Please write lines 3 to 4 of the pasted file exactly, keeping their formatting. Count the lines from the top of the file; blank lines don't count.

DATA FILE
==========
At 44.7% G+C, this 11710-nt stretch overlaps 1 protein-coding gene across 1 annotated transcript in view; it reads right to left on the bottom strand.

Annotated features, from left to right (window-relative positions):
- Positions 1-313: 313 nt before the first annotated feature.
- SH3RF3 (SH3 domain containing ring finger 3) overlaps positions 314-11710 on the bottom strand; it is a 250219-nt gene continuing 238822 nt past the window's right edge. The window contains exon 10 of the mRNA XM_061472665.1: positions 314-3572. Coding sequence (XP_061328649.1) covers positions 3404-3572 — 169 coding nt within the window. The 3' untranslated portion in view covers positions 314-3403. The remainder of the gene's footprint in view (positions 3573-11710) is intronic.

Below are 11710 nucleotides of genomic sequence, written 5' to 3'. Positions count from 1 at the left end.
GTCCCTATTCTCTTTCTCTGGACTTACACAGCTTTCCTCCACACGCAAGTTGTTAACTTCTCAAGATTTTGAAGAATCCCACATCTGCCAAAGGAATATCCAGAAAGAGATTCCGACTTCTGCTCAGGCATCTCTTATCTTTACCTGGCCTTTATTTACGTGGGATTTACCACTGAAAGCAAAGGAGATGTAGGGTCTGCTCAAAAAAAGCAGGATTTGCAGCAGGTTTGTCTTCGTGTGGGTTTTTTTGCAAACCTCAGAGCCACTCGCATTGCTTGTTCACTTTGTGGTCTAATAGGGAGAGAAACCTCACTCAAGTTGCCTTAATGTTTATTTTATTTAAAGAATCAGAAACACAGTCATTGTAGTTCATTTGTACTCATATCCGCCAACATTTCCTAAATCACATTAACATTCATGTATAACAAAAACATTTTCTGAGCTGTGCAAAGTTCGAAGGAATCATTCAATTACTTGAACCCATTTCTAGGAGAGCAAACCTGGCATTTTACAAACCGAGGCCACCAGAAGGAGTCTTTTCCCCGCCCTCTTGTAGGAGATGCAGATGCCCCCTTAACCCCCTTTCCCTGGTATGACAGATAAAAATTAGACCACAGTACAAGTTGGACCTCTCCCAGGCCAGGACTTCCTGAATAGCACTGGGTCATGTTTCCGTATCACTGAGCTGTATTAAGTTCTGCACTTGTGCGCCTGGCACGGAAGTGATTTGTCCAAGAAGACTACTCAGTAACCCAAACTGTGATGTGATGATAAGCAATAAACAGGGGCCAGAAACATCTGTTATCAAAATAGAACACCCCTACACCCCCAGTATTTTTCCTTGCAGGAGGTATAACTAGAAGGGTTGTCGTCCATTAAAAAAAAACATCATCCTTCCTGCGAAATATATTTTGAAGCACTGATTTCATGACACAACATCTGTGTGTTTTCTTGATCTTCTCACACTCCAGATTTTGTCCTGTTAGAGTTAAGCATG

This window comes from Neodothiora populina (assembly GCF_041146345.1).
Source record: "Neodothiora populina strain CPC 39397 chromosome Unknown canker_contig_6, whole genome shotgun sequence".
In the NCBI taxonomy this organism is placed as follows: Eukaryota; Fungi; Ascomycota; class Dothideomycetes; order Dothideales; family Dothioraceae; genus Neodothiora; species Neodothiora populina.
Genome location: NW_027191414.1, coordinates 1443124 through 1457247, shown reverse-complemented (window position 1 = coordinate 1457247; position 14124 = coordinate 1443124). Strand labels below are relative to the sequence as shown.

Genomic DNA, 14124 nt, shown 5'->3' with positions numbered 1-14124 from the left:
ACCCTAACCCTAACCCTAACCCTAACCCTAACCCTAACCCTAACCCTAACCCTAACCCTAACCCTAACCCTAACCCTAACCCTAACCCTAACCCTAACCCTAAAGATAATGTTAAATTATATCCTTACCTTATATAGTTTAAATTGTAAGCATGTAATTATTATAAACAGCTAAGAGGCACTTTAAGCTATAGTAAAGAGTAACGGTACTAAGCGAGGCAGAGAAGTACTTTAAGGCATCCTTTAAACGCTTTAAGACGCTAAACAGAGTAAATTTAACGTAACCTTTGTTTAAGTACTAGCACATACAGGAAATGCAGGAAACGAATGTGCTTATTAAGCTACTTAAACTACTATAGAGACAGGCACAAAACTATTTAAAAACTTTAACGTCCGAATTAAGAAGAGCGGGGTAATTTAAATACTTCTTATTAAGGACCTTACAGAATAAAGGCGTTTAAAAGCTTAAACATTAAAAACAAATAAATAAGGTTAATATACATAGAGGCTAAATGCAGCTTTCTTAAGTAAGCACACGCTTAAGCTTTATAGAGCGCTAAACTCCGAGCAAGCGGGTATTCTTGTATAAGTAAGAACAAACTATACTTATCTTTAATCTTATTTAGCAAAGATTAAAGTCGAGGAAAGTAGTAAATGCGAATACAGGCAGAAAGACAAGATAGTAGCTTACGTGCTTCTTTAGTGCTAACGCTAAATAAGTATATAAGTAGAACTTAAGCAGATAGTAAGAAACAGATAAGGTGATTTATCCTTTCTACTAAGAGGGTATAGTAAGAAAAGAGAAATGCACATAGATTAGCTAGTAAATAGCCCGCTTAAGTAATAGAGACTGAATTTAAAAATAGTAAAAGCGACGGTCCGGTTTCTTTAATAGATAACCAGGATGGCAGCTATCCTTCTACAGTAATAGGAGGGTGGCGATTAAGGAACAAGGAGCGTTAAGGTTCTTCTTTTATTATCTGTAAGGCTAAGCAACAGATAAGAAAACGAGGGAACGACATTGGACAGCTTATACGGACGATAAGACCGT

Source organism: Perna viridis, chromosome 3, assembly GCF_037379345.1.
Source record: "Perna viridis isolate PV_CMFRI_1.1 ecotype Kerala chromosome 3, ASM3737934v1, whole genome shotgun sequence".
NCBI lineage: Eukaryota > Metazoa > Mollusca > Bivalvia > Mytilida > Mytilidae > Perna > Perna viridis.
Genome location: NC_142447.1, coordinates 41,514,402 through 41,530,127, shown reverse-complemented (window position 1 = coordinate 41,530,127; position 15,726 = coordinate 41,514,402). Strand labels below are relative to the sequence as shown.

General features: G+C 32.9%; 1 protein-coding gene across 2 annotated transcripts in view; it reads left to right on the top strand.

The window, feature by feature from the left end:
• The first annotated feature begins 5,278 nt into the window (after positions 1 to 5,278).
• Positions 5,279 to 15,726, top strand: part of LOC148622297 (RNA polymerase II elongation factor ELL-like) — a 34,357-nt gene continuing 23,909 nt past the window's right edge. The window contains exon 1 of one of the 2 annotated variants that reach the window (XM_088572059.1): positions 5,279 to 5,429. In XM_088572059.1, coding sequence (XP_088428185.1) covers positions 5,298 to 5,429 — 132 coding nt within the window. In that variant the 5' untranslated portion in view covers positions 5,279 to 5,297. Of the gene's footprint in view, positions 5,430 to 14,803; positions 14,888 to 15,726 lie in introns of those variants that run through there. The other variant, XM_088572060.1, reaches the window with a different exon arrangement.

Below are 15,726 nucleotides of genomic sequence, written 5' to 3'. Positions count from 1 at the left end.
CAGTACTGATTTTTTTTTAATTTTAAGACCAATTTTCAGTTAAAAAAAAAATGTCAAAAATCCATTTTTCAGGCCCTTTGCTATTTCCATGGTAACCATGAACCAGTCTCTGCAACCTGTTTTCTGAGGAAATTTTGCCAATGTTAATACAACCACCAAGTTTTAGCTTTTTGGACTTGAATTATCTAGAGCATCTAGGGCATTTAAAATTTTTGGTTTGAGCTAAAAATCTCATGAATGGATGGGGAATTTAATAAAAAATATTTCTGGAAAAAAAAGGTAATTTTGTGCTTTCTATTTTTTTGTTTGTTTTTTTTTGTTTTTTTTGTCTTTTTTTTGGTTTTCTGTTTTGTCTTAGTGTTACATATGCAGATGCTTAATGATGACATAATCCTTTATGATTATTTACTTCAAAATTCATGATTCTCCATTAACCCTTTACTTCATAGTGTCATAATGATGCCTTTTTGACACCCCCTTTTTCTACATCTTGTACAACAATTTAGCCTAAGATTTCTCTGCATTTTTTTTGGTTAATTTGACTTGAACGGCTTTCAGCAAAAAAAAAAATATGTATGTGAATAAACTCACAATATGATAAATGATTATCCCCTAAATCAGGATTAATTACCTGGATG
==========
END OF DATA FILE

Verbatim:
- Positions 1-313: 313 nt before the first annotated feature.
- SH3RF3 (SH3 domain containing ring finger 3) overlaps positions 314-11710 on the bottom strand; it is a 250219-nt gene continuing 238822 nt past the window's right edge. The window contains exon 10 of the mRNA XM_061472665.1: positions 314-3572. Coding sequence (XP_061328649.1) covers positions 3404-3572 — 169 coding nt within the window. The 3' untranslated portion in view covers positions 314-3403. The remainder of the gene's footprint in view (positions 3573-11710) is intronic.